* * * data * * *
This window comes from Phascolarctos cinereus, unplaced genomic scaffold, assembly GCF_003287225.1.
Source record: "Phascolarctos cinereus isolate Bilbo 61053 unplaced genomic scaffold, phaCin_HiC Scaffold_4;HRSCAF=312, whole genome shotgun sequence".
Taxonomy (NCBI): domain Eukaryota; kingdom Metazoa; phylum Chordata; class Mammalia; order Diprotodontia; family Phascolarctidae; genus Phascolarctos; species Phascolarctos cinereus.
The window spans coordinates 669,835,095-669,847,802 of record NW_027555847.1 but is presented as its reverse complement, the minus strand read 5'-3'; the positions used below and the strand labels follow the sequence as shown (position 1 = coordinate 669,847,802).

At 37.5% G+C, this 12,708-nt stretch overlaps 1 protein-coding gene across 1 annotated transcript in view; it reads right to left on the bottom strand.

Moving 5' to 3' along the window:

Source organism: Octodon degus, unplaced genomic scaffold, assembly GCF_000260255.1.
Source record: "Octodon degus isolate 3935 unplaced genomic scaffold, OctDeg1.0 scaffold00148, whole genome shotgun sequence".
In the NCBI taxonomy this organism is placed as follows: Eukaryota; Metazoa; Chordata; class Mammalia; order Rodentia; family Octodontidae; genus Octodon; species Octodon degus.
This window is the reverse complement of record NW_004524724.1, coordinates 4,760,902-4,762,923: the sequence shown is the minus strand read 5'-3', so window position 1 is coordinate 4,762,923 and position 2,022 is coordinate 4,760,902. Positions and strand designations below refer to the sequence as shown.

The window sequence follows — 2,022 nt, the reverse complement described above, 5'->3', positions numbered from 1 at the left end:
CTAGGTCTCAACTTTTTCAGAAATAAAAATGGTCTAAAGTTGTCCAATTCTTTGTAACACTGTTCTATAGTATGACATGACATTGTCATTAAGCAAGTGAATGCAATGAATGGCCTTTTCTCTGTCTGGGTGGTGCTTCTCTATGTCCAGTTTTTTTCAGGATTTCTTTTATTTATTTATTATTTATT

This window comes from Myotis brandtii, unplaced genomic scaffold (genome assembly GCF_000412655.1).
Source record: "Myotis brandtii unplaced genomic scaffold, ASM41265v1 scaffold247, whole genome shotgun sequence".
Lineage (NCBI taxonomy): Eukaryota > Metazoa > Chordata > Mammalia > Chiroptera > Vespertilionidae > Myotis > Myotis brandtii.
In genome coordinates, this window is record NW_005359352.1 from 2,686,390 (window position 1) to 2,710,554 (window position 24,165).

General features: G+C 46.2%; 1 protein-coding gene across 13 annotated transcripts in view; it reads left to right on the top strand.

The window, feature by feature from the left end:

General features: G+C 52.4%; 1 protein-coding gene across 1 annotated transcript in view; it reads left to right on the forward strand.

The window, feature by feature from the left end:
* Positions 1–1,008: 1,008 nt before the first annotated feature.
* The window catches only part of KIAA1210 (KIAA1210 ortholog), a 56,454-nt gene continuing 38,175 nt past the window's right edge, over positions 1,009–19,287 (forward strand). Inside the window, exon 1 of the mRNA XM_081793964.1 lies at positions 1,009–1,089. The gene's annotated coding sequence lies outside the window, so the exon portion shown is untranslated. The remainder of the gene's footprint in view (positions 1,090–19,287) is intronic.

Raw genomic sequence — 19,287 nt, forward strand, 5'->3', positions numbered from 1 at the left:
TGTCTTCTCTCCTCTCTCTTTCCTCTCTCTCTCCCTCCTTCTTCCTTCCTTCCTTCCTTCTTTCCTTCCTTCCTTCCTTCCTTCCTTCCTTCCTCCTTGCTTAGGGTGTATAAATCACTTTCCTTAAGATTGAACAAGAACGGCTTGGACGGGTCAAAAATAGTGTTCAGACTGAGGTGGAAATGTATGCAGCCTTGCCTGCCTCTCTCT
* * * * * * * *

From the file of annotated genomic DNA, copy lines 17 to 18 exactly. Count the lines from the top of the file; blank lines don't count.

General features: G+C 46.2%; 1 protein-coding gene across 13 annotated transcripts in view; it reads left to right on the top strand.

The window, feature by feature from the left end: